Uber Technologies, Inc. (NYSE: UBER) reported a net loss of $1.16 billion in the third quarter of 2019, ahead of the consensus expectation calling for a $1.5 billion loss. Excluding stock-based compensation expense, the loss was $761 million, better than the company’s second-quarter loss of approximately $1 billion, which excluded stock-based compensation and one-time driver awards.
Uber announced it will now report its financial performance through five reportable segments: Rides, Eats, Freight, Other Bets, and Advanced Technologies Group (ATG) and Other Technology Programs.
The company’s digital freight brokerage division, Uber Freight, reported a $100 million increase in gross bookings to $223 million. Loads in the freight division increased by more than 100% year-over-year, however the actual number of loads handled by Uber Freight was undisclosed.
Adjusted earnings before interest, taxes, depreciation and amortization (EBITDA) was a loss of $81 million in the quarter, $50 million worse on a year-over-year basis. Previously, the company reported Uber Freight’s results through its Other Bets division, which saw a second-quarter 2019 net loss of $122 million.
The company reported that the freight division grew the network to more than 50,000 carriers and made reference to having some of the nation’s largest carriers as users of the app.
The press release noted that although the Uber Freight app is only 2 years old, more than 50,000 carriers have used it. “Several of the top-10 national carriers are already regular participants in our network and our shipper list includes several Fortune 50 customers.”
Prior to the third-quarter earnings report, revenue in Other Bets consisted primarily of Uber Freight. Other Bets generated $373 million in revenue during 2018.
On a consolidated basis, total revenue was up 30% year-over-year at $3.8 billion, compared to the consensus estimate of $3.68 billion. Gross bookings increased 29% year-over-year to $16.5 billion. Monthly active platform consumers increased 26% in the quarter to 103 million. Uber’s active users surpassed the 100 million threshold in July. Adjusted EBITDA was a loss of $585 million, $127 million worse than the same period last year but better than the $656 million EBITDA loss recorded in the second quarter of 2019.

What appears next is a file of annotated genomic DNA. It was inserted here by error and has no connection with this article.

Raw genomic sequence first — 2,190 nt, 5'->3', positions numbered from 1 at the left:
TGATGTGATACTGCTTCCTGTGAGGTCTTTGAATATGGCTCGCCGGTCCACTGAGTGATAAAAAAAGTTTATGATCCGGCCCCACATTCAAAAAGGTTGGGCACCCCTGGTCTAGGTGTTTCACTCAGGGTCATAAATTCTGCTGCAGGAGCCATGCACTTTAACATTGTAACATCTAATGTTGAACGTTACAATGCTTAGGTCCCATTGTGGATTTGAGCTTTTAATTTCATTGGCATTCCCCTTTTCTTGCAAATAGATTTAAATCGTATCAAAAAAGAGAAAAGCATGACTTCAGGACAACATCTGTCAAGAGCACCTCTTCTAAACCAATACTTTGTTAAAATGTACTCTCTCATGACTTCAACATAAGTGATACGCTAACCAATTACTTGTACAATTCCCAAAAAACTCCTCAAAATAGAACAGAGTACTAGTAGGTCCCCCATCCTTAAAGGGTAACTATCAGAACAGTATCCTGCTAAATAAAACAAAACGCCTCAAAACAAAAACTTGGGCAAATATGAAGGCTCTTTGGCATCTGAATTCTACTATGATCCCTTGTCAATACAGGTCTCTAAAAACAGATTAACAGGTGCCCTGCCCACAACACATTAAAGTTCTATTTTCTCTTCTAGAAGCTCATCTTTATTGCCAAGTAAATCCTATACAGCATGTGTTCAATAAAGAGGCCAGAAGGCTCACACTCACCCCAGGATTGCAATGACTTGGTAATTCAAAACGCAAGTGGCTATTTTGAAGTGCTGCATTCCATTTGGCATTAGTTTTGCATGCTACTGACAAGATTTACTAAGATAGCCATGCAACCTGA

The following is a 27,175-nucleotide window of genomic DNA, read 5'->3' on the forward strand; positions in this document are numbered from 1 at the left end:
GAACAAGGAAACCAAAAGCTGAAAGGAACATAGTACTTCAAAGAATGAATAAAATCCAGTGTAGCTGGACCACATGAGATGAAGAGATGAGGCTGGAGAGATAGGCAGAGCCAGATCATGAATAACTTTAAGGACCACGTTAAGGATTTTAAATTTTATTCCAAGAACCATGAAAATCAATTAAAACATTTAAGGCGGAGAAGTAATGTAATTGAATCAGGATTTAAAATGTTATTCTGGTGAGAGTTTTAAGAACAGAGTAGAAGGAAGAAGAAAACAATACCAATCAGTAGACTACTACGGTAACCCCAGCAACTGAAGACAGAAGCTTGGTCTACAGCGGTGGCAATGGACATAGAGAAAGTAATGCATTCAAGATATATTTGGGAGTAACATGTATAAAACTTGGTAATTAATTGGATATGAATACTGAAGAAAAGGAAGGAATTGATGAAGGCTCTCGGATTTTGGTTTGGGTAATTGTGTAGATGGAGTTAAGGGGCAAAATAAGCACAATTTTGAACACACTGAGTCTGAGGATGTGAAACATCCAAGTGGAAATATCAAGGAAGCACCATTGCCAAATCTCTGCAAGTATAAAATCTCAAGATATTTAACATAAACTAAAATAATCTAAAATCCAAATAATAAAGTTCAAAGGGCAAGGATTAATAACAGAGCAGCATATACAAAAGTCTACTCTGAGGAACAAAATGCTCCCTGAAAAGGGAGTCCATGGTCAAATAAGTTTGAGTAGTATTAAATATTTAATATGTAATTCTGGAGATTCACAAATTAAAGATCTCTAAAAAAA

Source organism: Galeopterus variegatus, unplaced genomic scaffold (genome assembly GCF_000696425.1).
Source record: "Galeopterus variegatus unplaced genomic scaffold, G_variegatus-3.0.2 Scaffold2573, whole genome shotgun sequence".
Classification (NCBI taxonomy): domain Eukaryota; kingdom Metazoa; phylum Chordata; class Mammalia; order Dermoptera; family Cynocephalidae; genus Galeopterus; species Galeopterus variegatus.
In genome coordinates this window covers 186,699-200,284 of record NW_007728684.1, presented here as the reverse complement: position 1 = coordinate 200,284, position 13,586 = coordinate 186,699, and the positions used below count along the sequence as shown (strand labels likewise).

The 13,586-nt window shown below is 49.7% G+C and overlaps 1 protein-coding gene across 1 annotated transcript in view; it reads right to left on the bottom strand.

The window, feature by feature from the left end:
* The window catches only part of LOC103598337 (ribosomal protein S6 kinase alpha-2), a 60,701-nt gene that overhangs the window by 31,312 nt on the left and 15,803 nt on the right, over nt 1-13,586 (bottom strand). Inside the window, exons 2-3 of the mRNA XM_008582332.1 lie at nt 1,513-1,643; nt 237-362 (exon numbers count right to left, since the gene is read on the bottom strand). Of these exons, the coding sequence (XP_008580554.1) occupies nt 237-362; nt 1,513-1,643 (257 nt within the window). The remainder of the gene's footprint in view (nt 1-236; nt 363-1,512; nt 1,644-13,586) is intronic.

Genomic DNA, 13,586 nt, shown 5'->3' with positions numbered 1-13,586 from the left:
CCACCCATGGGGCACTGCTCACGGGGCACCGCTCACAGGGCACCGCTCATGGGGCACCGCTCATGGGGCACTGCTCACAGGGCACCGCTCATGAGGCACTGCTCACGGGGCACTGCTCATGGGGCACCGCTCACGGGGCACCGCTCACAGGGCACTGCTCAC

Uber now expects an adjusted EBITDA loss of $2.8 billion to $2.9 billion in 2019. The company’s prior guidance called for a loss of $3.2 billion to $3 billion.
“Our results this quarter decisively demonstrate the growing profitability of our Rides segment. Rides Adjusted EBITDA is up 52% year-over-year and now more than covers our corporate overhead. Revenue growth and take rates in our Eats business also accelerated nicely. We’re pleased to see the impact that continued category leadership, greater financial discipline, and an industry-wide shift towards healthier growth are already having on our financial performance,” said Uber CEO Dara Khosrowshahi.
Most investors remain focused on the company’s lock-up period that ends Wednesday, Nov. 6. Lock-up periods prevent restricted shares, typically issued to the company’s executives and other interested parties, from being sold on public markets for a set period of time following the company’s initial public offering. Analysts have expressed concern that as much as 90% of the company’s outstanding shares will be eligible for trading on the public market once the lock-up period expires, potentially placing downward pressure on the stock if a large percentage of those shareholders look to liquidate their position.
Shares of Uber and its ride-hailing competitor Lyft (NASDAQ: LYFT) have been under pressure since the passage of California’s Employee and Independent Contractors bill, otherwise known as AB5, which goes into effect next year. AB5 essentially lowers the threshold for classifying a worker as an employee versus an independent contractor and threatens the wage-and-benefit cost structure of service providers using a contractor model in the state. Uber and Lyft are seeking to put a ballot proposal in front of California voters in efforts to upend the new legislation.
Lyft beat analyst forecasts last week, losing more than $460 million in the third quarter, more than half of which was related to stock-based compensation and payroll tax implications. Lyft expects to post positive EBITDA by the end of 2021, a year ahead of analyst expectations.
Uber expects to see full-year EBITDA profitability in 2021.